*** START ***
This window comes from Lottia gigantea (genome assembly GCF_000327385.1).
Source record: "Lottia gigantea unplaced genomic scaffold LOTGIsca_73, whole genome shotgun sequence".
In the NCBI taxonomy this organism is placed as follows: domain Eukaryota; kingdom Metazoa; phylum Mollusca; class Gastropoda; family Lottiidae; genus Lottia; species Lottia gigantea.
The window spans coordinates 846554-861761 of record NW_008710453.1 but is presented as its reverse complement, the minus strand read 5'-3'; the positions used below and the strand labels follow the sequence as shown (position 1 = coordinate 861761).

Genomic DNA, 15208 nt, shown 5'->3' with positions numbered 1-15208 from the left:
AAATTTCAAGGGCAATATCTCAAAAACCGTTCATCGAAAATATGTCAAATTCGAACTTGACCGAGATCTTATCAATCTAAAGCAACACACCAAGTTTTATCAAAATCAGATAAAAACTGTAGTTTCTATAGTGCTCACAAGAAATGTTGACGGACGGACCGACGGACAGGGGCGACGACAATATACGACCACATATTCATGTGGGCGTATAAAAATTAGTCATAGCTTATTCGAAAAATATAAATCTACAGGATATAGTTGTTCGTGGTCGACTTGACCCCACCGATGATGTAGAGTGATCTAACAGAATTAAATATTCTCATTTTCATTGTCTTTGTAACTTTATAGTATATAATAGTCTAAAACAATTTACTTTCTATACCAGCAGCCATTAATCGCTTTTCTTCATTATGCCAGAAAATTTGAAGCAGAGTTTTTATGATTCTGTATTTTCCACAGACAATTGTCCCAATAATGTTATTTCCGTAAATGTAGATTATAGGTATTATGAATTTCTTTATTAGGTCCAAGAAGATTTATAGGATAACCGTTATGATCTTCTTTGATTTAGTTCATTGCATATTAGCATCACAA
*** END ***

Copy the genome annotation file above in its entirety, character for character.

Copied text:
This window comes from Lottia gigantea (genome assembly GCF_000327385.1).
Source record: "Lottia gigantea unplaced genomic scaffold LOTGIsca_73, whole genome shotgun sequence".
In the NCBI taxonomy this organism is placed as follows: domain Eukaryota; kingdom Metazoa; phylum Mollusca; class Gastropoda; family Lottiidae; genus Lottia; species Lottia gigantea.
The window spans coordinates 846554-861761 of record NW_008710453.1 but is presented as its reverse complement, the minus strand read 5'-3'; the positions used below and the strand labels follow the sequence as shown (position 1 = coordinate 861761).

Genomic DNA, 15208 nt, shown 5'->3' with positions numbered 1-15208 from the left:
AAATTTCAAGGGCAATATCTCAAAAACCGTTCATCGAAAATATGTCAAATTCGAACTTGACCGAGATCTTATCAATCTAAAGCAACACACCAAGTTTTATCAAAATCAGATAAAAACTGTAGTTTCTATAGTGCTCACAAGAAATGTTGACGGACGGACCGACGGACAGGGGCGACGACAATATACGACCACATATTCATGTGGGCGTATAAAAATTAGTCATAGCTTATTCGAAAAATATAAATCTACAGGATATAGTTGTTCGTGGTCGACTTGACCCCACCGATGATGTAGAGTGATCTAACAGAATTAAATATTCTCATTTTCATTGTCTTTGTAACTTTATAGTATATAATAGTCTAAAACAATTTACTTTCTATACCAGCAGCCATTAATCGCTTTTCTTCATTATGCCAGAAAATTTGAAGCAGAGTTTTTATGATTCTGTATTTTCCACAGACAATTGTCCCAATAATGTTATTTCCGTAAATGTAGATTATAGGTATTATGAATTTCTTTATTAGGTCCAAGAAGATTTATAGGATAACCGTTATGATCTTCTTTGATTTAGTTCATTGCATATTAGCATCACAA